Despite fascinating apologetics from readers like this one, the wider context (in this case, his perception that Vesper erred) doesn’t make Bond less of a jerk.

 

5. Theseus, from Hesiod, Plutarch, Ovid, etc.

 

I could rename this “most males of ancient Greek or Roman mythology.” I’ll also acknowledge that I’m cheating a bit and placing tales of myths in the category of literature. But among all the ancient heroes who treat their loves abominably (and there are many: Jason, Odysseus, Aeneas…), Theseus is the one I love to hate the most.

 

Theseus

We all know the story of Theseus and the Minotaur. Different versions of the story grant various amounts of credit to Ariadne, the daughter of King Minos, for Theseus’s survival and success. But most accounts agree on the basics: Theseus goes to his presumed death in the labyrinth, only to (spoiler?) kill the Minotaur and find his way out through the aid of Ariadne. He escapes Crete, taking Ariadne along with him—only to abandon her on a deserted island on the trip back home.

 

Yet Theseus is definitely the hero of this story: he’s the founder of Athens. Some versions of the story claim divine intervention (via Athena or Dionysus) for the reason Theseus deserts Ariadne. But I’m sticking to the more popular story, partially because some of my favorite ancient works (Catullus 64, Ovid’s Heroides) stick to the abandonment-because-he’s-a-jerk storyline. Abandoning on a deserted island the woman responsible for saving your life? Really?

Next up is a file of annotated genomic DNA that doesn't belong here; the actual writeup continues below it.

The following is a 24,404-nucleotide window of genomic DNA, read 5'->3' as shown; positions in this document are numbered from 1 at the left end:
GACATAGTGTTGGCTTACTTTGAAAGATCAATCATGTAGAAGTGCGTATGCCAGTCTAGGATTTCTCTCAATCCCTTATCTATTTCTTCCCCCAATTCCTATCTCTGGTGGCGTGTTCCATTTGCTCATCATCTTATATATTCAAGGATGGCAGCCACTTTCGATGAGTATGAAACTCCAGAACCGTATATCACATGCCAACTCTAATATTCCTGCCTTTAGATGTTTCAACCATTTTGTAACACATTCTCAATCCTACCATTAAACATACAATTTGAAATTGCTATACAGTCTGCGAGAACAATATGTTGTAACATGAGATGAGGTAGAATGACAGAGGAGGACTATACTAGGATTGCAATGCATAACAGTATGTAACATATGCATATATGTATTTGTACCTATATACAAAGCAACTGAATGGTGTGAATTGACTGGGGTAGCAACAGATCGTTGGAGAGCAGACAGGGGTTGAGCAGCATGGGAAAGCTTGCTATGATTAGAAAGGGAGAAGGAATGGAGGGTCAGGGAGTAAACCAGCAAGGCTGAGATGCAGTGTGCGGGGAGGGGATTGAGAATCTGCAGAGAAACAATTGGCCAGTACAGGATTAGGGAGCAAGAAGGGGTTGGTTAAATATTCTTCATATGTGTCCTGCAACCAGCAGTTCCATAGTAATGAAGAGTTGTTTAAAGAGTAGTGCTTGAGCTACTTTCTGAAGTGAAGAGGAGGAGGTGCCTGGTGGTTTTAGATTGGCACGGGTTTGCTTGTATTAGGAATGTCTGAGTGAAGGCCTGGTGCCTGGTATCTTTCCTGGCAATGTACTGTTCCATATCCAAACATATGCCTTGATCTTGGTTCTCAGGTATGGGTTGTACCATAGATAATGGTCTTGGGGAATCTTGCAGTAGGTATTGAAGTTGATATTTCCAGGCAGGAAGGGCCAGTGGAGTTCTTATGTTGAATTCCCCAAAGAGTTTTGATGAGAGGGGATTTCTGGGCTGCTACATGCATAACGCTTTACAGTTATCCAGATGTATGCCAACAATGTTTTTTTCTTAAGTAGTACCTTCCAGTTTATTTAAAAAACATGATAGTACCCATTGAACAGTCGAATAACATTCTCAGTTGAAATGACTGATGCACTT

Click here for my first list of Literary Heroes Who are Jerks. Are there any good ones I’ve missed?

 

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25 Comments Add yours

  1. plainswalkerhu@hotmail.com says:

    James Bond was really only a jerk in Casino Royale, in the other ones there are much worse terms for what he is…

  2. Dallas Jacobs says:

    How about “From Here to Eternity” and its main character, Prew. His full name, if I remember correctly, was Robett E. Lee Prewitt, always choosing for conflict and trouble because he was a true conumdrum, a contradiction wrapped in an enigma, all the way to his final choice at the wrong end of a gun.

  3. This will come as a surprise to anybody who only saw the movie… hell, it came as a surprise to me… but I finally got around to reading the book and discovered that Roy Hobbs in Malamud’s The Natural is, well, a jerk. He consistently makes the wrong decisions, is stunningly shallow about everything in his life except trying to be the best there ever was. He’s mean, vindicative, unable to control any of his appetites, a most unlikeable protagonist. I’m not sure if my opinion is influenced by the fact that I saw the movie first, leaving me to anticipate some level of redemption that never really comes in the book. Suffice to say, the character was ‘sweetened’ for the movie almost as much as the Hollywood ending it was given.